Tuesday, December 12, 2006

Over and out

Welcome to the final wrapup of class blogs for "Beat Reporting: The Journalism of the Web." Many of you have done a terrific job this semester. Although I won't post here again, I do hope you'll keep blogging. It's a great way to hone your writing, to stay connected to the news and to show prospective employers what you've been doing.

I've enjoyed reading your work, and will continue to check in on what you're writing about.

"Fauxtography" smackdown. Celia Soudry shares some examples of anti-Israel bias in the media as presented by HonestReporting.com. She also shares her frustration with Blogger.com: "Unfortunately, blogger.com is not allowing me to upload any photos at this time, which is very frustrating — and takes so much away from this entry." Yes, indeed. That's why Media Nation is considering a possible move to WordPress.

The year in pictures. It may only be mid-December, but Boston.com has already uploaded its 2006 compilation of "The Year in Photos." Set aside some time — there are 91 pictures here. "So long, 2006," writes Chelsea Petersen. Wait a minute — I'm not ready.

Fluffer off his nutter. Chris Estrada concedes he might be losing it in blogging about the confluence of citizen journalism and fluff. In one of his more lucid moments, he writes, "There's always gonna be some sort of 'soft news,' but as citizen journalism and hyper-local coverage become bigger, the newspapers are going to have to put a serious check on things to keep their legitimate reputations intact."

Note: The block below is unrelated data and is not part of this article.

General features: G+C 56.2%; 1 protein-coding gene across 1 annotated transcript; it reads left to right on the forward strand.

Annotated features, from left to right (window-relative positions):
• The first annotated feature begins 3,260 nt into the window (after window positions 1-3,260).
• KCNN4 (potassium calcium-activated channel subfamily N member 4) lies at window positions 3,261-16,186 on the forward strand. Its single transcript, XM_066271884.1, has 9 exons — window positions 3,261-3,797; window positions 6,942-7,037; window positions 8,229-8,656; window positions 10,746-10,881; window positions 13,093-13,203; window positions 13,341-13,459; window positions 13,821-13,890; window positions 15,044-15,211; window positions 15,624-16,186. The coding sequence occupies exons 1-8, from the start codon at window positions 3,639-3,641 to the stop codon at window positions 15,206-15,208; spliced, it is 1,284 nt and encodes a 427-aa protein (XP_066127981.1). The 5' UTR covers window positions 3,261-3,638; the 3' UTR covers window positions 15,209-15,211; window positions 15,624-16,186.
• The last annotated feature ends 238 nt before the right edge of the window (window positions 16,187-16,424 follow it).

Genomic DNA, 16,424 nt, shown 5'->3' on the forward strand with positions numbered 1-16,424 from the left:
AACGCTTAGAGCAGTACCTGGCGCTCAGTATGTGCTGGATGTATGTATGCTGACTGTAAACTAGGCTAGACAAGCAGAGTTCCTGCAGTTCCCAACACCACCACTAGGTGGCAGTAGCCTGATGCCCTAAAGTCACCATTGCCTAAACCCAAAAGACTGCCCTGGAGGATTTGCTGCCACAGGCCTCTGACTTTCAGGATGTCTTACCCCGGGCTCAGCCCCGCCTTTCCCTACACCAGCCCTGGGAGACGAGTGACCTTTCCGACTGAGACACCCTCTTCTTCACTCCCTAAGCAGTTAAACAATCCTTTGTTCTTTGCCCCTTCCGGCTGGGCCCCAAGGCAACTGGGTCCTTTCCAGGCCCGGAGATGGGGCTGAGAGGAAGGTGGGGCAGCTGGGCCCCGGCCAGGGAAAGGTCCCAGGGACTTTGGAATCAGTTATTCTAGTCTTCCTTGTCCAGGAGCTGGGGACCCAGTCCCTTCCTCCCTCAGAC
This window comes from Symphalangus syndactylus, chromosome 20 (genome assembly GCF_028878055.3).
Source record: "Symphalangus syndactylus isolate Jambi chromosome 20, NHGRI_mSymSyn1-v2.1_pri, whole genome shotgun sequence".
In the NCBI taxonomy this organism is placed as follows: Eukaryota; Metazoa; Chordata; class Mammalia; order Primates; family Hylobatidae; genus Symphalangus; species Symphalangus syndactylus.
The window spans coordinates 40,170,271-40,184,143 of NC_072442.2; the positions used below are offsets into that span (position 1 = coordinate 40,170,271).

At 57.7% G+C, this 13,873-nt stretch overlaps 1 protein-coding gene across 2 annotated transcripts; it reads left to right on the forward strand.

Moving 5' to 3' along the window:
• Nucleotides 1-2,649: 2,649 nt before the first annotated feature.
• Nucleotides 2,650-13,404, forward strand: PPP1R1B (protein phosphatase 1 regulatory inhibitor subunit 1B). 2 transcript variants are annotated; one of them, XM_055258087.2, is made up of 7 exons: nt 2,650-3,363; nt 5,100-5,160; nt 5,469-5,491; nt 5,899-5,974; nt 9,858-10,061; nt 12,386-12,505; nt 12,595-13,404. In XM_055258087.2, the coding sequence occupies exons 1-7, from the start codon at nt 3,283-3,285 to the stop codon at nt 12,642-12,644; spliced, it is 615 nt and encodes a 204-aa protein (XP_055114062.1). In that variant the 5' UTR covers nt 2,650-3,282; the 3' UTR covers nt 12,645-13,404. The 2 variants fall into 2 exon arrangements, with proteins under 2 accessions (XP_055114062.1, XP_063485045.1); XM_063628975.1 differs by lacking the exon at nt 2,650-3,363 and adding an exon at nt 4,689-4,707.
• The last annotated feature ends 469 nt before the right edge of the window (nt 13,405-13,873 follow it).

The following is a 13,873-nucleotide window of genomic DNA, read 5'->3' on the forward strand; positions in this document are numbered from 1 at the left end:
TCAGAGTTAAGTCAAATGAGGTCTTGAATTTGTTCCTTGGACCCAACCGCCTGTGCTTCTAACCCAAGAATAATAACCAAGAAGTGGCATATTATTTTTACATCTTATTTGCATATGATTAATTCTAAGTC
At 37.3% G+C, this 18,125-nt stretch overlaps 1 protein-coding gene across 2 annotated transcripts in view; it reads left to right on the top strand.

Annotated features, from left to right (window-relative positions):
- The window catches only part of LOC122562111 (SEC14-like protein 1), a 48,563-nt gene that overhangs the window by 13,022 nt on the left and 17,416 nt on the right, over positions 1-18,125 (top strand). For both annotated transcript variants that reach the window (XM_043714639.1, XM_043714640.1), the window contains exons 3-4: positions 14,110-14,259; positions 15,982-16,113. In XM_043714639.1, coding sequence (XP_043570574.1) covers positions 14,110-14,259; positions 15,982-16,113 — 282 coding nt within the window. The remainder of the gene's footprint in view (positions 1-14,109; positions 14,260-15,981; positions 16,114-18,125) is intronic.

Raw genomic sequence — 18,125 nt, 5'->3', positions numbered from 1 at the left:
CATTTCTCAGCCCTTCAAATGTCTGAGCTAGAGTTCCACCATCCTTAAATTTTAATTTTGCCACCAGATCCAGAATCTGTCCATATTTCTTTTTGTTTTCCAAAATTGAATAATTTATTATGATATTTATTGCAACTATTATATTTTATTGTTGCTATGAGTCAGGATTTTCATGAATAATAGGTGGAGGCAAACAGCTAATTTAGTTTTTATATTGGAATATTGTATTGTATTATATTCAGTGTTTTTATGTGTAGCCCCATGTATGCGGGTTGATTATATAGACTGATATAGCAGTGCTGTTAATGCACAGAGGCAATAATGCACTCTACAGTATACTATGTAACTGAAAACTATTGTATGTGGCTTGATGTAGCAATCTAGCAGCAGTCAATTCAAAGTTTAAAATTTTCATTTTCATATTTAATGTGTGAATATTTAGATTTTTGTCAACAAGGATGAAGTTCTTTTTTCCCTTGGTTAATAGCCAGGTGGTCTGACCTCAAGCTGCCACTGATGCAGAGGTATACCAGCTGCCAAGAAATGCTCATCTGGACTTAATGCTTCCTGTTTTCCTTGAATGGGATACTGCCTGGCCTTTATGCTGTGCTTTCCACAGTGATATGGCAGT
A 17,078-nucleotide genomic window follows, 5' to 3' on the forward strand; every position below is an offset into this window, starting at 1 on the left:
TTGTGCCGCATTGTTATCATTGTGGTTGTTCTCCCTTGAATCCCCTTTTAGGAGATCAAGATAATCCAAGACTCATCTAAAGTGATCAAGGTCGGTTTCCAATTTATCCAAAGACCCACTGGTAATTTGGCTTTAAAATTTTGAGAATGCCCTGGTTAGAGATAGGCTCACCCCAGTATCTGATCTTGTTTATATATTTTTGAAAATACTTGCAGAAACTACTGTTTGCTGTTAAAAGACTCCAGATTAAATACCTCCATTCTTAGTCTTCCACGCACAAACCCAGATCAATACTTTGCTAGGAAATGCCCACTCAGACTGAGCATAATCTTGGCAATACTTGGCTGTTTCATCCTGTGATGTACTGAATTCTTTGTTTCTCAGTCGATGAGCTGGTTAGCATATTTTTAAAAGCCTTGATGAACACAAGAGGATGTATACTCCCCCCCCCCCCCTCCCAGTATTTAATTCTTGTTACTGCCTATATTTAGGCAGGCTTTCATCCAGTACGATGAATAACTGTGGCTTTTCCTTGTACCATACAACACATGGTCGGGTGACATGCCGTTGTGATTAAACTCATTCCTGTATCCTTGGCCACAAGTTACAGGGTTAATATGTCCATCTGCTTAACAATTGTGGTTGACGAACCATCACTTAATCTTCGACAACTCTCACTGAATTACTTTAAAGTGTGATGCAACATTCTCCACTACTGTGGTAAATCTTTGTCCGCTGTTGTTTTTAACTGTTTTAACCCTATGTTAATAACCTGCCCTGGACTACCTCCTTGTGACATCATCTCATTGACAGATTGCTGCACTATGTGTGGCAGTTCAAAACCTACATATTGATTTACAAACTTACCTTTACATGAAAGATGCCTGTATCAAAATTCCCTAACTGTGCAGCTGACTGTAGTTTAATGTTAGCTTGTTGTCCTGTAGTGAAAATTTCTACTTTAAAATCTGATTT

Keeping an eye on Albany. Jessica Harding checks in on a blog devoted to what's going on in Albany, N.Y. Albany Eye, Jessica writes, is sometimes funny, sometimes mean — and could definitely be improved by opening itself up to comments from its readers.

Educational blogging. Michael Naughton discovers that the Scituate Public Schools have joined the Boston school system in starting a blog to keep students and parents informed. He also notices that Facebook has started a blog, which he sees as "yet another step toward world domination."

Politics as conversation. Rachel Slajda erupts in profane delight at former Washington Post reporter John Harris' interview with Jay Rosen about his new Web-based venture. Harris: "we’ll try to loosen the style and in the process tell readers more about what we know, what we think, and why we think it." Rachel: "@#!*$# fantastic!"

Mandatory advertising. This is insane. Ricky Thompson reports on a lawsuit filed by a newspaper publisher in Florida against a community college that pulled its advertising because of what college officials described as unfair coverage. Can advertiser boycotts really be outlawed?